Risky Biz News: Interpol plugs Red Notices leak

In other news: Kaspersky says Apple didn't pay bounty for Triangulation report; Medibank faces monumental fine; CISA named as first-ever CVE ADP.

Risky Biz News: Interpol plugs Red Notices leak

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Moldavian authorities have arrested four individuals suspected of sharing information about Interpol Red Notices with wanted fugitives, including cybercrime suspects.

The scheme was uncovered earlier this year by the UK NCA during a separate cybercrime investigation. Authorities say a criminal group paid bribes of several millions of US dollars to Moldavian public servants to provide early warning of Interpol Red Notice arrest warrants.

The early warning allowed wanted individuals to seek asylum or refugee status in Moldova or other countries, a process that triggers the deletion of Red Notices from the Interpol database.

Officials say the group behind the scheme is made up of individuals of different nationalities, and the beneficiaries of the scheme were mostly wanted fugitives in countries such as Russia, Ukraine, and Belarus.

Some of the individuals who paid bribes to avoid Red Notices were being investigated for committing cybercrimes that caused millions of US dollars in damages.

According to a report in Radio Free Europe Moldova, the detained suspects are Moldavian public servants. It is unclear if any of the group's members were also detained.

Moldavian authorities are now working with American, British, and French authorities to analyze devices seized from the suspects.

Interpol says it also implemented additional measures "to ensure the suspected misuse is stopped and to prevent future occurrences."

Breaches, hacks, and security incidents

GUR DDoS attack: Ukraine's GUR military intelligence agency took credit for a series of DDoS attacks that targeted the websites and systems of multiple Russian government agencies. [Additional coverage in Pravda]

MediSecure enters administration after hack: Australian electronic prescription provider MediSecure has entered into administration three weeks after falling victim to a ransomware attack. The company previously requested and was denied a bailout by the Australian government. MediSecure was the first-ever company to file for financial support from the Australian government because of a cyber attack. Two FTI Consulting executives have been appointed as administrators and liquidators of the company's assets. [Additional coverage in ABC]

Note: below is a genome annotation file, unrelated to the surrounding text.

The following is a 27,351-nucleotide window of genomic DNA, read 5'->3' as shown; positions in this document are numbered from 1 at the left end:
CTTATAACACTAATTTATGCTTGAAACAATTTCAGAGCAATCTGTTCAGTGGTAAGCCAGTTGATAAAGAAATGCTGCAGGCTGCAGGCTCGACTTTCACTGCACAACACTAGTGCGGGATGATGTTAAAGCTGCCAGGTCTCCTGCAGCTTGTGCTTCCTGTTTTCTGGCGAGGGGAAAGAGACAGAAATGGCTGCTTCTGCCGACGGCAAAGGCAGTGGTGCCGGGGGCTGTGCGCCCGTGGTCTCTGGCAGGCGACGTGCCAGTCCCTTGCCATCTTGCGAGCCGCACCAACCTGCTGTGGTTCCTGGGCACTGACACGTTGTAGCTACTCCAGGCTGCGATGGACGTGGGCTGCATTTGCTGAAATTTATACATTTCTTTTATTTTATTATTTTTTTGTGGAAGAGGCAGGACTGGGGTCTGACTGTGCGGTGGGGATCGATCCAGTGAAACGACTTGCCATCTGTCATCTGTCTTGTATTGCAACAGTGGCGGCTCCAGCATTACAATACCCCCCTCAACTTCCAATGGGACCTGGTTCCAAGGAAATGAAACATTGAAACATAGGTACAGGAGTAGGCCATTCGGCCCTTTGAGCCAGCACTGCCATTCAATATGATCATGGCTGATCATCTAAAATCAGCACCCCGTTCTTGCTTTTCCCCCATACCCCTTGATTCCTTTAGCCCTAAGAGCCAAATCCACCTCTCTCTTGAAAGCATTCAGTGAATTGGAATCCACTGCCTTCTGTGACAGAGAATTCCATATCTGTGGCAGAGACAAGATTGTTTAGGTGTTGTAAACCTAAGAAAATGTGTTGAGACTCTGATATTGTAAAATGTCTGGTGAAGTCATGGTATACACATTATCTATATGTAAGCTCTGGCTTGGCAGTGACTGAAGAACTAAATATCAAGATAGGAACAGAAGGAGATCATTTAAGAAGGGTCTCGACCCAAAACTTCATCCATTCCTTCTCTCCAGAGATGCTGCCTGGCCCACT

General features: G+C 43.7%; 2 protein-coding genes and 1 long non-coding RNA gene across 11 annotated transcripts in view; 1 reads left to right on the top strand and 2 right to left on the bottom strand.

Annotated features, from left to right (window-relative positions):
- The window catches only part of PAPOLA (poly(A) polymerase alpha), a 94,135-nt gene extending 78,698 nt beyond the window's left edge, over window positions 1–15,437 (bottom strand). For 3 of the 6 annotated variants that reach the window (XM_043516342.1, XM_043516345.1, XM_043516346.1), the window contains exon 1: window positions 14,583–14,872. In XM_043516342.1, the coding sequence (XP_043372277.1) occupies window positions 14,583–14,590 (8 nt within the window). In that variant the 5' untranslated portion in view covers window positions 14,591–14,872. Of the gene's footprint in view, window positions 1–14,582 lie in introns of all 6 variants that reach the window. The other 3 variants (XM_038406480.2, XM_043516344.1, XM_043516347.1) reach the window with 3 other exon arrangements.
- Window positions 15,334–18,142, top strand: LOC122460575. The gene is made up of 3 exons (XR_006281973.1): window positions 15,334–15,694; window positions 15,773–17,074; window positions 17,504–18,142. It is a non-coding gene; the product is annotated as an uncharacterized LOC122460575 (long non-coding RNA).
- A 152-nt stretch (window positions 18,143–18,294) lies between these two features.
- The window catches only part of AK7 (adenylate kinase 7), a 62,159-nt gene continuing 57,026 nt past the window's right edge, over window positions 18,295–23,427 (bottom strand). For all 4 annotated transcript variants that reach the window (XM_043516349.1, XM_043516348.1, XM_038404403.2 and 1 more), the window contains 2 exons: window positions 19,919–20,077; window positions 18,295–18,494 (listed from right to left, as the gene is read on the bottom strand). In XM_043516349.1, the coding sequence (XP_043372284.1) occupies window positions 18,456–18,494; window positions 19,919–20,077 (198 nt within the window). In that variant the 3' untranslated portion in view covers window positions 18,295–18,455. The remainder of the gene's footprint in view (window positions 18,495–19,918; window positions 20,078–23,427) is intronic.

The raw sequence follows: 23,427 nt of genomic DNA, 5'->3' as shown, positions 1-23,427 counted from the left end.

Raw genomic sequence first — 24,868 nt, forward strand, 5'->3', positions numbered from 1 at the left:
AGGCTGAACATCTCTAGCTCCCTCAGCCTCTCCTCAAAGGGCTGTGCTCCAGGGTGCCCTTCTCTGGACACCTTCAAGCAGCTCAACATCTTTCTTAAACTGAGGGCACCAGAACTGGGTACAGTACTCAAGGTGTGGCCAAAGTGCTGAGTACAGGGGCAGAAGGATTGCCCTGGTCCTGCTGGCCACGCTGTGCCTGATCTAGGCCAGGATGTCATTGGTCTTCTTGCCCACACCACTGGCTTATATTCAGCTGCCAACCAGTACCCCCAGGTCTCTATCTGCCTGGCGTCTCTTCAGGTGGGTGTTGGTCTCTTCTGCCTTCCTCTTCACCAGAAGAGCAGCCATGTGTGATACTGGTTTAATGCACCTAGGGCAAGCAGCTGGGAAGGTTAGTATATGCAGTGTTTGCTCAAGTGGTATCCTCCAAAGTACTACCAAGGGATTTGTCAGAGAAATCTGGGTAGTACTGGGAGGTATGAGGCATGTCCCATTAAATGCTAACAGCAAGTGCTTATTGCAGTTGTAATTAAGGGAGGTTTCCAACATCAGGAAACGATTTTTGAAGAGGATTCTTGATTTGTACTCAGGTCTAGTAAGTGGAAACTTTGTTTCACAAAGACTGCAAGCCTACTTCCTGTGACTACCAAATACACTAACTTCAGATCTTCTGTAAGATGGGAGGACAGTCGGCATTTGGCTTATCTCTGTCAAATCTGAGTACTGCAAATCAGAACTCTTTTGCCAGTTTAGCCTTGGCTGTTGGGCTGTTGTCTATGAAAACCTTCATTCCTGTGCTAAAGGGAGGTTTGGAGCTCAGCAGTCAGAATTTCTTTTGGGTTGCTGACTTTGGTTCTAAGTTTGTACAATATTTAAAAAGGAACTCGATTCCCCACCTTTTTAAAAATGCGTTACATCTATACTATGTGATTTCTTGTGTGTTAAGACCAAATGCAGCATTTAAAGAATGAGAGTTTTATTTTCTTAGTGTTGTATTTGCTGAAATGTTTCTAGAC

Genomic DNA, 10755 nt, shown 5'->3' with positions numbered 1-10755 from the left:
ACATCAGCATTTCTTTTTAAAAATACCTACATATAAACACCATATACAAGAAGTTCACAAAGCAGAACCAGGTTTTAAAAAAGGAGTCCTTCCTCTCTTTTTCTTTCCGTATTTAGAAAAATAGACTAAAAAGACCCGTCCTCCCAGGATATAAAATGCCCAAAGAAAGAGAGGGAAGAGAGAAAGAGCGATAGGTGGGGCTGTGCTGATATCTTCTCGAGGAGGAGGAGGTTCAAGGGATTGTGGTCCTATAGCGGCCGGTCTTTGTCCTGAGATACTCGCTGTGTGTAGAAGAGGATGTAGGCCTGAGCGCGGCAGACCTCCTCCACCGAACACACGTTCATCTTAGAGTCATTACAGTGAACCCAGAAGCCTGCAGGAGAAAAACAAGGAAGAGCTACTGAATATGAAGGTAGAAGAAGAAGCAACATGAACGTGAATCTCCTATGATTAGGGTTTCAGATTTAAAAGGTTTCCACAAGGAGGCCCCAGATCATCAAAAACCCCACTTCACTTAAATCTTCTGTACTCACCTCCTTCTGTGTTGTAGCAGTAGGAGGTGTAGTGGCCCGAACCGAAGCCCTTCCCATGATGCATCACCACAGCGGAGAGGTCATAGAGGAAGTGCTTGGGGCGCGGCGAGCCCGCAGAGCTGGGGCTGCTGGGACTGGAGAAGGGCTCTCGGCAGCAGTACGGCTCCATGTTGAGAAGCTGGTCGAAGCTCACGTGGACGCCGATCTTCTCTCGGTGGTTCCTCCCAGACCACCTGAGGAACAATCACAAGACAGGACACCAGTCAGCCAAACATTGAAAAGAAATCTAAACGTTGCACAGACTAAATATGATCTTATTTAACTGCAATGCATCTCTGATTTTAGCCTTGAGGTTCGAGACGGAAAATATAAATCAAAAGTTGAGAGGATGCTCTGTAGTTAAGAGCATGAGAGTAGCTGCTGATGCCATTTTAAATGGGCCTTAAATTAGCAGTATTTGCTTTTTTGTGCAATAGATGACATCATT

Medibank hack fine: Australia's Information Commissioner has filed a lawsuit against insurance provider Medibank in connection to its October 2022 ransomware attack. The agency says Medibank failed to take reasonable steps to protect its customers' personal information and intends to seek a maximum penalty in the case. According to Australian law, Medibank may be on the hook for AUS$21.5 trillion, AUS$2.22 million for each of the 9.7 million users who had data stolen in the hack. [Additional coverage in AFR]

Patties Foods leak: Security researcher Jeremiah Fowler has found a non-protected database that exposed documents from Australian food service provider Patties Foods.

ClubPenguin hack: A threat actor has breached Disney's Confluence server and stolen data on the company's now-defunct ClubPenguin game. The hacker described themselves as a ClubPenguin fan and leaked some of the stolen data on 4Chan. BleepingComputer claims the ClubPenguin data is part of a larger set of files the hacker stole from Disney, some of which are now being shared in private Discord servers.

Advance Auto Parts: A threat actor is selling 3TB of data from US car parts giant Advance Auto Parts. The hacker claims to have obtained the data by hacking the company's Snowflake account. BleepingComputer claims it was able to confirm that a large number of Advance Auto Parts customer records are legitimate. The company has not formally confirmed the incident.

Dubai ransomware attack: The Daixin ransomware group claims to have breached the network of Dubai's municipal government. The hack allegedly took place last week on May 27. The group told DataBreaches.net that it encrypted thousands of internal servers and deleted some of the city's backups. City officials have not confirmed the incident.

General tech and privacy

Twitter opens to pr0n: After putting up a good fight against the relentless and heroic pr0n bots, Twitter (X) has admitted defeat and modified its ToS to allow pornographic content on the platform. [Additional coverage in USA Today]

Australia backs down from Twitter: Australia's eSafety commissioner has dropped a legal case against Twitter. The agency previously sued Twitter to remove videos of the graphic stabbing of Bishop Mar Mari Emmanuel. Australia tried to remove the video from all countries, not just its territory, a request Twitter resisted. [Additional coverage in CyberDaily]

Twitch pricing change: For infosec practitioners who follow or run Twitch cybersecurity channels, Twitch is changing Tier 1 monthly subscription prices from $4.99 to $5.99 per month on July 11.

Google CPO leaves: Google's Chief Privacy Officer Keith Enright is leaving his role at Google after 13 years.

Meta AI complaint: Privacy organization noyb has asked data protection agencies in 11 EU countries to investigate Meta for its plan to use Facebook user data to train its AI.